Commonly ranked as one of the most influential English writers of the 20th century and as one of the most important chroniclers of English culture of his generation,[4] Orwell wrote literary criticism, poetry, fiction and polemical journalism. He is best known for the dystopian novel Nineteen Eighty-Four (1949) and the allegorical novella Animal Farm (1945), which together (as of 2009) have sold more copies than any two books by any other 20th-century author.[5] His book Homage to Catalonia (1938), an account of his experiences in the Spanish Civil War, is widely acclaimed, as are his numerous essays on politics, literature, language, and culture. In 2008, The Times ranked him second on a list of “The 50 greatest British writers since 1945″.[6]

Orwell’s work continues to influence popular and political culture, and the term Orwellian — descriptive of totalitarian or authoritarian social practices — has entered the language together with several of his neologisms, including Cold War, Big Brother, thought police, Room 101, doublethink, and thoughtcrime.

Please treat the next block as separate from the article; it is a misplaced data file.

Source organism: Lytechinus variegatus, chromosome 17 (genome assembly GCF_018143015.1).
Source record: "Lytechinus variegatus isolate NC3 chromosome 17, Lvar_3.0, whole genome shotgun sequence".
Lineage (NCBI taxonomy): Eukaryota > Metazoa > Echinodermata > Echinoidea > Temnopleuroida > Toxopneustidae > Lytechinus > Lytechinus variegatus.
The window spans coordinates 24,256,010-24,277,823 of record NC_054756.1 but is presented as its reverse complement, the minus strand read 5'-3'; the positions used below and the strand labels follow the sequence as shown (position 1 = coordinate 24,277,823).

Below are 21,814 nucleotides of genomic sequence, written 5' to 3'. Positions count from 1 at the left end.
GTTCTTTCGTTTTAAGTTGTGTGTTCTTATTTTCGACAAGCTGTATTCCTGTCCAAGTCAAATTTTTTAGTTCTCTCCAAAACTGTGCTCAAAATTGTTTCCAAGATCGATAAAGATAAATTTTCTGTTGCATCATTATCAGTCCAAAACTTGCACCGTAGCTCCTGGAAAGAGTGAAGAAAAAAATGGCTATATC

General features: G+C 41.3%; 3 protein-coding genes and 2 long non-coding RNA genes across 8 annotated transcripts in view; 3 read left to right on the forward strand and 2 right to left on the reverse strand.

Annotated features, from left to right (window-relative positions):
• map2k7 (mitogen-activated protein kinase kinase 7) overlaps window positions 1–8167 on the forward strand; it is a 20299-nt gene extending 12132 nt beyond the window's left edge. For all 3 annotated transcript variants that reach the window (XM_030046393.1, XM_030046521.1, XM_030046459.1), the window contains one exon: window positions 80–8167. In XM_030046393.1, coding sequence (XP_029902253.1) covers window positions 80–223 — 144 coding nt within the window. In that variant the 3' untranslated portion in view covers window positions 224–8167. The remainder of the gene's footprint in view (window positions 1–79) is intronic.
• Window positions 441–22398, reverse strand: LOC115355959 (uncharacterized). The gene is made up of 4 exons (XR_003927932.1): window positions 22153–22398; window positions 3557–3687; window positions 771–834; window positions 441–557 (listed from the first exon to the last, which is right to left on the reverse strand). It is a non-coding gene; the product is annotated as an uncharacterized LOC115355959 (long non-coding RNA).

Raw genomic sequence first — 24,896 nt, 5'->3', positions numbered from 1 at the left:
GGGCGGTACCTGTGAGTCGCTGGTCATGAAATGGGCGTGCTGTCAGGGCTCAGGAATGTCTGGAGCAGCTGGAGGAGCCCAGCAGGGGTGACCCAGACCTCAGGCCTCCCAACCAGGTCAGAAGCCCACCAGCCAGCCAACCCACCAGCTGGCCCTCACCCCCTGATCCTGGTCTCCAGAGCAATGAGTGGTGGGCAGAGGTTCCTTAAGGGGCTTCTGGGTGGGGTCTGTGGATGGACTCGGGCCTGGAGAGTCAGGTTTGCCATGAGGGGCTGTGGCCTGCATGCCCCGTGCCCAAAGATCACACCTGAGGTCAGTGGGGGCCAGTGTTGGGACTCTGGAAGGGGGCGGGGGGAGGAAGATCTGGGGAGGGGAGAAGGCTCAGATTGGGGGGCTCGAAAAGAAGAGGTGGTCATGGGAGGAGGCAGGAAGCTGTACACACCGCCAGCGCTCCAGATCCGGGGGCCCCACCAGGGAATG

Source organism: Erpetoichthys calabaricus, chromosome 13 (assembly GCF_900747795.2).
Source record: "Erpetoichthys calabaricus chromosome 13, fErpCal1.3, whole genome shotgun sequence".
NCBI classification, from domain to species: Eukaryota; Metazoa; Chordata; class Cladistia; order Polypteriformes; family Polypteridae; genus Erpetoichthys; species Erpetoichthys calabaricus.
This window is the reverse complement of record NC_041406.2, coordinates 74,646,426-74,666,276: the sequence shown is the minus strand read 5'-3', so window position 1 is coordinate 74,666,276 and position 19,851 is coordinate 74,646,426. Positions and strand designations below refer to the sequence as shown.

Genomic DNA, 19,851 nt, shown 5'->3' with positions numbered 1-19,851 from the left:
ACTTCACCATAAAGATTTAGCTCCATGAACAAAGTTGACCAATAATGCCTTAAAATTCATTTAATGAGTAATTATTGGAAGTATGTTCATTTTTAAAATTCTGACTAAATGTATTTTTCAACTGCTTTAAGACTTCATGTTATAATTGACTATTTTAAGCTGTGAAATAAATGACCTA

? 1984 George Orwell – Full Movie – Hollywood best Greatest blockbuster movie Film – YouTube

1984 George Orwell – Full Movie

The audio book:

CITI: These 6 Huge Trends Are Completely Reshaping The World Economy | Business Insider

Trend 1: The world is getting more integrated.
Trend 2: The global population is getting older.
Trend 3: Next-generation technology will enter the global market place.
Trend 4: Emerging economies will drive global economic growth.